3. Alternate Scenes: Scenes such as the love scene between Affleck and him in confession have been removed from this cut of Daredevil . Those tacked on, crowd-pleasing moments that seemed to drag down the pacing of the film have been removed from the director's vision of the film creating better flow along with giving the hero a more tragic story.

4. Fight Scenes: Now, if you hated the Matrix/Spider-Man fight scenes from the theatrical cut I'm sorry to say those are still here. I liked most of these fights (except the unnecessary one between Matt and Electra in the park which is just worthless filler) but the one that improves the most in this version is the climatic fight between Daredevil and Kingpin. In the theatrical cut Kingpin is a pushover (in the theatrical cut you might as well turn the film off after Bullseye is taken out). In the Director's Cut Michael Clarke Duncan takes the opportunity to remind us he was a professional bodyguard prior to breaking into the acting scene. This is a brutal fight between a David and Goliath that doesn't let you down considering the way the film has built it up.

5. Tone: This film is no Spider-Man. Action scenes might be similar, but the tone of this Director's Cut makes a fine attempt at following the footsteps as such greats as The Crow.

6. Humor: Even though this cut is far darker than the theatrical cut it also manages to insert a fair dose of brisk humor. This allows leveling out the tension and making for a more exciting experience. Action scenes are fun, but without interludes they just become boring, which was a primary problem with the theatrical cut.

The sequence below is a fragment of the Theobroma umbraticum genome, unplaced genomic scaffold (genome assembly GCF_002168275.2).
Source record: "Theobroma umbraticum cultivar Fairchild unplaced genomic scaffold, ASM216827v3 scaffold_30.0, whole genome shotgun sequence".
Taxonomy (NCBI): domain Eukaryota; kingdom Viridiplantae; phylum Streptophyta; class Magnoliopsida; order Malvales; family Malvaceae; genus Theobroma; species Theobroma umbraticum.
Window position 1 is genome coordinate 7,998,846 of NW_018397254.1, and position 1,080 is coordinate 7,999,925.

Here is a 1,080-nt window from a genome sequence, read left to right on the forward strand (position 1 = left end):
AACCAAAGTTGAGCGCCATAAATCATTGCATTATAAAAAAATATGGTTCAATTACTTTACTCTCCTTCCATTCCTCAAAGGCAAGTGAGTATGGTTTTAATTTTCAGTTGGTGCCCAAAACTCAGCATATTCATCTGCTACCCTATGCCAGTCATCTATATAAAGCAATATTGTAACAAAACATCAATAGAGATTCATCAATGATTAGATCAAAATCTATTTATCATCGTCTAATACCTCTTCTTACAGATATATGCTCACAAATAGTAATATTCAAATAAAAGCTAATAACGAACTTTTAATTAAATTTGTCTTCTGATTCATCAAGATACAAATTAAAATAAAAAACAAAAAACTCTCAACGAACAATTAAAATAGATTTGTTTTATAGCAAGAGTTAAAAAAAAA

Now, the Director's Cut is not without faults (hence why I only give it Four Stars). It still suffers in the believability of its action scenes and the weak performances from Jennifer Garner, but overall it wins my approval. Does that mean you'll like it? Well, to put it in perspective I didn't necessarily "hate" the theatrical cut. I just found it generic and dull. Now, if you absolutely HATED the theatrical cut for its unbelievable action scenes, and the presence of Ben Affleck simply for being...Ben Affleck, odds are you will still detest this film.

If you thought the theatrical cut was only a missed opportunity? I suggest you pick up a copy of the director's cut and prepare to see this film in a whole new light! It isn't perfect, but it is a magnificent improvement!

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May 26, 2012
Wow. You've made a good case. After seeing the theatrical version I had no interest in seeing a revision, but you've piqued my curiosity. Thank you, and well done.
 
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More Daredevil (2003) reviews
review by . May 26, 2012
Justice is not this blind: Darevil as a drug-addicted killer
         The comic book Daredevil once saved a man from being hit by an oncoming truck. The movie Daredevil leaves a man to die under an oncoming subway train, making innocent victims out of both the dead man and the subway car driver who must live with the traumatic memory of having crushed someone to death.      Simply, the would-be hero of Daredevil (2003) is no one to root for.         PLOT SYNOPSIS:   …
Quick Tip by . August 05, 2010
Above average adaption of the moody Marvel hero. Moves faster then most other Marvel films and gets some things done nicely.
review by . December 30, 2009
posted in Movie Hype
The Daredevil delviers blind justice ....
This film for me  was not a favorite of mine until I hit about the age of  fifteen. Seeing as  before that I could never grasp the idea of a blind guy kicking  some serious criminal  butt. But now that I'm much older and have  read up on daredevil(the comics and anything else I can find on him.)  He is  a favorite  of mine as well as the movie.            Daredevil  is dark,  gloomy, smart , intense and  …
review by . April 29, 2009
This well-cast movie packs a lot of story into one film.  I remember growing up that Daredevil was always different than other comics after all what other hero was sightless?  Also, the artwork of Gene Colon was much more like the artwork of the Dark Knight versions of Batman that come out in the mid-80's.  The movie had the same feel.  It was a heck of a lot better than the Val Kilmer/George Clooney Batman films but nowhere near the Spiderman movie.   As in the comic, Matt …